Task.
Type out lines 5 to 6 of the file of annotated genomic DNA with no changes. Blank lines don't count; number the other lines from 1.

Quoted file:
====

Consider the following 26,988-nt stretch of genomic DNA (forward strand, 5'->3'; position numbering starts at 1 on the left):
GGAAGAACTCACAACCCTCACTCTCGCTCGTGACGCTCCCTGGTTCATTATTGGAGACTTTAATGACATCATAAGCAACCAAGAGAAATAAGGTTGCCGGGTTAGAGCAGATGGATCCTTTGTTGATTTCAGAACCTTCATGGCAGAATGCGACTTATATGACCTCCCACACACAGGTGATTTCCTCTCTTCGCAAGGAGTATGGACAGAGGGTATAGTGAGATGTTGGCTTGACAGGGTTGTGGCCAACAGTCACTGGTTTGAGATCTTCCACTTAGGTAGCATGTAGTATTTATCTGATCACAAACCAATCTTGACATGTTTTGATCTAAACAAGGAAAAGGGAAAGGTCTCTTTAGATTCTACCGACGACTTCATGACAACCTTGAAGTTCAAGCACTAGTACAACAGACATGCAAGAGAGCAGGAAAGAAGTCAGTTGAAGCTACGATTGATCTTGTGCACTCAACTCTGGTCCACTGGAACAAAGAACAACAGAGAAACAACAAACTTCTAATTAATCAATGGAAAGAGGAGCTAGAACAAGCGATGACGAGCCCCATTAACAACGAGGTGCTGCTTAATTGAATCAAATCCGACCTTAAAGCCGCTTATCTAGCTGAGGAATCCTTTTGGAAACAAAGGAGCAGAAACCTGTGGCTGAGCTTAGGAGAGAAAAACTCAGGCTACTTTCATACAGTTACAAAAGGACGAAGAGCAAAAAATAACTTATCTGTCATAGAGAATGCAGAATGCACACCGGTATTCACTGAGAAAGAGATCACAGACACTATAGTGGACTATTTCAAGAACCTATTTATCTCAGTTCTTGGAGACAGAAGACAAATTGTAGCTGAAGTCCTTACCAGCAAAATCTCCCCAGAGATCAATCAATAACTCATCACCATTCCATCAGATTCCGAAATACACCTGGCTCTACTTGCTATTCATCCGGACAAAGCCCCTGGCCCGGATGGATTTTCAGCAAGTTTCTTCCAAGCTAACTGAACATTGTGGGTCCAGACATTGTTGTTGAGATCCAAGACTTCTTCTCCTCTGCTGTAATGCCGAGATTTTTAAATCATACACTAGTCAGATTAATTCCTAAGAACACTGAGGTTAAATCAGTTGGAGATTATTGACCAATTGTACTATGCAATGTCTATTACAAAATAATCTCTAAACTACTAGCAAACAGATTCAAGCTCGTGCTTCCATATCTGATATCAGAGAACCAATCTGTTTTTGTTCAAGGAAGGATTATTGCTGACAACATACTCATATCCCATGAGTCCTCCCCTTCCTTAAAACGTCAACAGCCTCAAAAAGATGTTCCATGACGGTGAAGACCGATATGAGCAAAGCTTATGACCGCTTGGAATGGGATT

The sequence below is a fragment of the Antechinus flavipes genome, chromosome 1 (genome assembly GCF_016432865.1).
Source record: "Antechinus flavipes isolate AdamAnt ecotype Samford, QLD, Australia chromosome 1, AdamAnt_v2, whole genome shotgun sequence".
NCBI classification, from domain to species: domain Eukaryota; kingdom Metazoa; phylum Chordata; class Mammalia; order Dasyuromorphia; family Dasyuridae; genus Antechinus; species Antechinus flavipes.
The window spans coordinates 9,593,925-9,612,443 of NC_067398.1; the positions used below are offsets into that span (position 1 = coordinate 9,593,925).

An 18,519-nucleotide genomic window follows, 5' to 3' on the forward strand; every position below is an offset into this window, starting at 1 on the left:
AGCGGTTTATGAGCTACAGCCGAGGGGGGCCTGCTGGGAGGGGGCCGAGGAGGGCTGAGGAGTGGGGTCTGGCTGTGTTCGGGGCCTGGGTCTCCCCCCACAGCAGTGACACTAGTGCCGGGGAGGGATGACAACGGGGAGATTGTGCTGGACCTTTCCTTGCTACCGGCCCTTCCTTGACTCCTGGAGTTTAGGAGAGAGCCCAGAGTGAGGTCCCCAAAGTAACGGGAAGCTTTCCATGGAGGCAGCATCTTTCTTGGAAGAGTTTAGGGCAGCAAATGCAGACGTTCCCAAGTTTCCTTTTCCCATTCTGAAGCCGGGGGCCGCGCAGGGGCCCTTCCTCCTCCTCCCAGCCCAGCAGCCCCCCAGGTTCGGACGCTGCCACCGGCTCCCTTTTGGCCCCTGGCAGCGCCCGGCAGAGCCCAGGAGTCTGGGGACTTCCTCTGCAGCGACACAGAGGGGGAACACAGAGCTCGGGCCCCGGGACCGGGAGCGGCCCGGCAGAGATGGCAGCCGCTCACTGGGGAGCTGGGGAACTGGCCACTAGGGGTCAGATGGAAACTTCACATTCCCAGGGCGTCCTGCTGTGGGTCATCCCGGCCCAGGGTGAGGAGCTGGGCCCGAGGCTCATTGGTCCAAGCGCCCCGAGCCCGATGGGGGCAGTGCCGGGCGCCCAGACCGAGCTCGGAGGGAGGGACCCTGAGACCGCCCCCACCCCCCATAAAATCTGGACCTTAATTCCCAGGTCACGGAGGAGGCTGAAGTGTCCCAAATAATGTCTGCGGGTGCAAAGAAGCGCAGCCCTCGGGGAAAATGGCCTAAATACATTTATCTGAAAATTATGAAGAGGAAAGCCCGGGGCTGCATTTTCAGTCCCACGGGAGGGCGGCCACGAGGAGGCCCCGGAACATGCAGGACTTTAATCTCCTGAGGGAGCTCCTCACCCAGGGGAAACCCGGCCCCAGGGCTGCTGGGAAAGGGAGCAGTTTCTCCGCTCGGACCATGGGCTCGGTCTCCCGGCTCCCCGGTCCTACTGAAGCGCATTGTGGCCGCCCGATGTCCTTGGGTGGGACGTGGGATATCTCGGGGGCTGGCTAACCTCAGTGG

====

NCBI classification, from domain to species: domain Eukaryota; kingdom Metazoa; phylum Chordata; class Mammalia; order Dasyuromorphia; family Dasyuridae; genus Antechinus; species Antechinus flavipes.
The window spans coordinates 9,593,925-9,612,443 of NC_067398.1; the positions used below are offsets into that span (position 1 = coordinate 9,593,925).